Lately I've been thinking about how Christian world missions needs to experience its own conversion, if this world is to survive the Global Problematique we read about every day, including corruption, overpopulation, arms races, consumerism and terrorism. Here are my thoughts, written to a colleague who asked how to reframe the "Unfinished Task" of world missions.
1. The unfinished task should be seen as the unbegun relationship, as western Christianity has been embedded in dominant cultures of the West, and reluctant to enter into deep dialogue with other cultures.
2. "Completing World Evangelization" through "managerial missiology" is untenable in a generation or in three at present deployment ratios to complete the unfinished task. Barrett/Johnson projections show this clearly for 2025, 2050 and 2100. All artificial ways to mobilize the church have failed miserably.
3. This points to the need for reevangelization of the West, in terms of its stance on justice and sustainability. We will see a transformational missiology emerge long before the "unfinished task" is measured as complete.
4. If this were to happen, this means Christianity, in Hockings terms, would reject "imperialism" or "synthesis" in favor of "the way of reconception." This would be a return to the original wisdom of Jesus, made known in the gospel of the kingdom.
5. Evangelization in Jesus' generation was a call to trust his third way of navigating past the crisis of Roman imperialism and Jewish nationalism, through New Covenant faith. This became self-evident by A.D. 70 at the taking away of the Old Covenant.
6. We do not face a covenantal change today, but do live between two ages, a modern age and molecular age. Our call during this interregnum should no less global, cosmic and historic. We should call the West to a Great Work, to rebalance our societies, in view of our "overshoot and collapse" tendencies with energy, ecology and economics.
7. This is the Great Transition, that must have leadership from the West in order for our world to survive. As Leslie Newbigin said, we must be the change that we call for in society.
8. We must repent of one-sided missions, where we target others, but not ourselves. Bosch showed that missions was transformational. It lifts both the evangelized and the evangelizer, and involves transforming the West.
9. The entire frame of mission is shifting postmodern, holistic, and mutual, not modern, unilateral and hegemonic. We must understand what deep dialogue means in terms of seeing civilizational transformation, both in the Atlantic, Indic and Pacific civilizational families.
10. If we rise to the challenge to rein in the "war on terrorism," diffuse Israeli colonization, diffuse Islamic terrorism and find alternative energies and live within the Kyoto accords, we might be in a position to further actualize the gospel, to see it internalized in society, such that the entire world enters a Third Exodus come the 22nd century. This could take us beyond church, synagogue, and mosque walls, into a world where humans, culture and understanding, rather than just money, media and military shape our world. This would be a post-Constantinian, post-Christendom world, not post-Christian world.
11. Otherwise, God help us, for history shows the Lord on high does not act to save us from our worst selves.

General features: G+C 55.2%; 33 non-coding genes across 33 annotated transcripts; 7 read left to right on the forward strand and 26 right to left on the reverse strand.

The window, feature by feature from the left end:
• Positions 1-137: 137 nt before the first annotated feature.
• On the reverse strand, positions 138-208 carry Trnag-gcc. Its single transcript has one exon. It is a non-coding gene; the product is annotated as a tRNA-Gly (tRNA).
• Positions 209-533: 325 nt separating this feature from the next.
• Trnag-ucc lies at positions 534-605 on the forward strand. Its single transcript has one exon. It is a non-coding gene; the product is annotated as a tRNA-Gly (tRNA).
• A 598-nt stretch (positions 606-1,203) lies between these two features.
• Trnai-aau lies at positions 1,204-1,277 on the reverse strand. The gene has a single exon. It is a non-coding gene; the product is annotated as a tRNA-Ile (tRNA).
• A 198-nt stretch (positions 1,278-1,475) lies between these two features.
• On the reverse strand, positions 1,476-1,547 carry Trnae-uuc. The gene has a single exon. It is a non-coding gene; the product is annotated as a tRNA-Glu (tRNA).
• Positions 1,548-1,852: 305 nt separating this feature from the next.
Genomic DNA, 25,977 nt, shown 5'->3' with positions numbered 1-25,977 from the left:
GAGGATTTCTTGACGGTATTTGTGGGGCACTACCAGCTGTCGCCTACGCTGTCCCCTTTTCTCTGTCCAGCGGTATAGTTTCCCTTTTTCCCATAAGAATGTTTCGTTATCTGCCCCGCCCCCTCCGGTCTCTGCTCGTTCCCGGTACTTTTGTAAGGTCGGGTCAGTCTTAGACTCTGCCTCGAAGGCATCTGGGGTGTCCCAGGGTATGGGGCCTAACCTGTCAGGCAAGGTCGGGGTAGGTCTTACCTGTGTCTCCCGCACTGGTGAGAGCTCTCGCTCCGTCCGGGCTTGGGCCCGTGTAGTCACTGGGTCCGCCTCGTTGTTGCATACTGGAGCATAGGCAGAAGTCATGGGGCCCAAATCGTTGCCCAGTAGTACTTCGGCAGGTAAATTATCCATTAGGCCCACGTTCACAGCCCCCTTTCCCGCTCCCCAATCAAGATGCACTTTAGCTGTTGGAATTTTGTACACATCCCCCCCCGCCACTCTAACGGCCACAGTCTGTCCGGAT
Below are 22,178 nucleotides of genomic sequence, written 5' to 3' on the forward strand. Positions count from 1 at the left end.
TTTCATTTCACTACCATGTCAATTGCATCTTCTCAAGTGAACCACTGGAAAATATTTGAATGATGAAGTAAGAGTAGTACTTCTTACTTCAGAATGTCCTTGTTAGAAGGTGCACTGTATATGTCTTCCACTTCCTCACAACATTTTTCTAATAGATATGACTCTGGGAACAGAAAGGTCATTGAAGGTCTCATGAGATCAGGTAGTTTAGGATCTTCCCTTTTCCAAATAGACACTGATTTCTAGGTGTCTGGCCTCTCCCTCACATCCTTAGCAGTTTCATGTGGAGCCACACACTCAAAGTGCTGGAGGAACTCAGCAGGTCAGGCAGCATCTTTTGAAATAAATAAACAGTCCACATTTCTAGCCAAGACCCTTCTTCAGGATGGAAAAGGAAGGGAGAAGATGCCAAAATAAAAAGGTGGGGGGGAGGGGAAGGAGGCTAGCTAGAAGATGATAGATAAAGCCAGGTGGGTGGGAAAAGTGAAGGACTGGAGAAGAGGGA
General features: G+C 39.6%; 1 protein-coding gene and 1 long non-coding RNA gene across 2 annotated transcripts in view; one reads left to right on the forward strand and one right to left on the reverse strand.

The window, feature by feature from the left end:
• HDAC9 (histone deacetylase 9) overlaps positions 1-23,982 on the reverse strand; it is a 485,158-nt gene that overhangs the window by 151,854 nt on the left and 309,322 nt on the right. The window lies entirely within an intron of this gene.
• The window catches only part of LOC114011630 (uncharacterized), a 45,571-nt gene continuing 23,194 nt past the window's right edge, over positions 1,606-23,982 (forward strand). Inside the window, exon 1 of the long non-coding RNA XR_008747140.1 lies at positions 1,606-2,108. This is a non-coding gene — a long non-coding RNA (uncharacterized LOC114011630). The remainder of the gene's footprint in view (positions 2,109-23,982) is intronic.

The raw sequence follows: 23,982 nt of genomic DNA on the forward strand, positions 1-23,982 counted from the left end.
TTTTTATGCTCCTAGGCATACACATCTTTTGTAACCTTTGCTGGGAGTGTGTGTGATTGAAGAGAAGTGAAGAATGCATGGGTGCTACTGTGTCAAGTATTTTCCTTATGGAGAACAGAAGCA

12. The past and present have been colonized by vested powers. We must not kid ourselves that these are just spiritual powers. These are the embodied powers of multinationals, consumerism, and unbounded growth. Like in the Matrix, only the future remains free, perhaps, if we act now. We can release generations to come into a century of Jubilee. But it will take sacrifice and service. We need to become servant leaders of the stature of Daniel, Esther and Isaiah, who can rise above our generations and learn how to lead from the future, not just the past.
13. Protestant World Missions practitioners are fifty years behind awakening to this Great Work, and will likely have little leverage in leading our world to safety, contrary to the Wisdom of Jesus. This is a sober fact that evangelism has become reductionist, and merely focused on the after-life, not this life, contrary to what Jesus did for his generation. We must listen to the late missiologist David Bosch and learn how to transform mission.
14. We must work to win both the soul and the mind, as Richard Hughes says. It will do no good to win the world, and lose the life of the mind. It will take a new renaissance culture to integrate intellectual life and religious life around missional concerns. We must not continue to divide the world of thought and the world of action.
15. If you have ever thought, "This could never happen," you will likely eat your words, as this nation, this world is headed for turbulence until it stops mortgaging its future and begins living within its limits. This 100-year transition could come by voluntarily choice or by crisis. But global equilibrium will come as Limits to Growth studies continue to show in their forecasts.
15. Our history is not our destiny. We must recreate missions for the 21st century and cease trying to repeat the past. The great commission and the great commandment must find their place in this higher order call to the Great Work. All of creation waits for your decision.
From 1980-1986, Jay Gary served as the lead developer of the Perspectives Study Program, a popular adult course on Christian world missions. Today he teaches strategic foresight and future studies at the graduate level with Regent University and conducts the "Future-Proof Your Ministry" workshop online.